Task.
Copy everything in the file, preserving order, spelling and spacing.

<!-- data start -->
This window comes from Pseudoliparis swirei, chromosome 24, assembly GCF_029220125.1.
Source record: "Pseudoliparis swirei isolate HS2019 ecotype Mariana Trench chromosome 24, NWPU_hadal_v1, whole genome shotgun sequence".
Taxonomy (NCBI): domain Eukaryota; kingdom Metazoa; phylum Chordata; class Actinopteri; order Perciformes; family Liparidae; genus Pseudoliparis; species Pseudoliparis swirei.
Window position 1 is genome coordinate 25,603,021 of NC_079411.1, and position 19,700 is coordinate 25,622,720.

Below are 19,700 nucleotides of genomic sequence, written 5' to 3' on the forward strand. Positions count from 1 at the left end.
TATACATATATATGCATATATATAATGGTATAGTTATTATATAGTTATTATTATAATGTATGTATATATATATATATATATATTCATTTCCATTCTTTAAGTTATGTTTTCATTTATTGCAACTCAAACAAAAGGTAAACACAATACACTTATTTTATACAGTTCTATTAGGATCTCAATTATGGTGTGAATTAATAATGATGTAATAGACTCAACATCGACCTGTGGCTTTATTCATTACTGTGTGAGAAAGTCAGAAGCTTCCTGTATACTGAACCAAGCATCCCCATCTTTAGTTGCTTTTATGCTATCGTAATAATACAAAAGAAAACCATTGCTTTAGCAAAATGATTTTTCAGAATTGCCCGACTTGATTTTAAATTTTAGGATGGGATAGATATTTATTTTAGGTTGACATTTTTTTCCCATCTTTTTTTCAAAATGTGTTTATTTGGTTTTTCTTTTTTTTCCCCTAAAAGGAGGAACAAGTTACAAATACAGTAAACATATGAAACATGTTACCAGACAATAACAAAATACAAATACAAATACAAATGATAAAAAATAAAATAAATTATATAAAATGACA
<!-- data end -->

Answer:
This window comes from Pseudoliparis swirei, chromosome 24, assembly GCF_029220125.1.
Source record: "Pseudoliparis swirei isolate HS2019 ecotype Mariana Trench chromosome 24, NWPU_hadal_v1, whole genome shotgun sequence".
Taxonomy (NCBI): domain Eukaryota; kingdom Metazoa; phylum Chordata; class Actinopteri; order Perciformes; family Liparidae; genus Pseudoliparis; species Pseudoliparis swirei.
Window position 1 is genome coordinate 25,603,021 of NC_079411.1, and position 19,700 is coordinate 25,622,720.

Below are 19,700 nucleotides of genomic sequence, written 5' to 3' on the forward strand. Positions count from 1 at the left end.
TATACATATATATGCATATATATAATGGTATAGTTATTATATAGTTATTATTATAATGTATGTATATATATATATATATATATTCATTTCCATTCTTTAAGTTATGTTTTCATTTATTGCAACTCAAACAAAAGGTAAACACAATACACTTATTTTATACAGTTCTATTAGGATCTCAATTATGGTGTGAATTAATAATGATGTAATAGACTCAACATCGACCTGTGGCTTTATTCATTACTGTGTGAGAAAGTCAGAAGCTTCCTGTATACTGAACCAAGCATCCCCATCTTTAGTTGCTTTTATGCTATCGTAATAATACAAAAGAAAACCATTGCTTTAGCAAAATGATTTTTCAGAATTGCCCGACTTGATTTTAAATTTTAGGATGGGATAGATATTTATTTTAGGTTGACATTTTTTTCCCATCTTTTTTTCAAAATGTGTTTATTTGGTTTTTCTTTTTTTTCCCCTAAAAGGAGGAACAAGTTACAAATACAGTAAACATATGAAACATGTTACCAGACAATAACAAAATACAAATACAAATACAAATGATAAAAAATAAAATAAATTATATAAAATGACA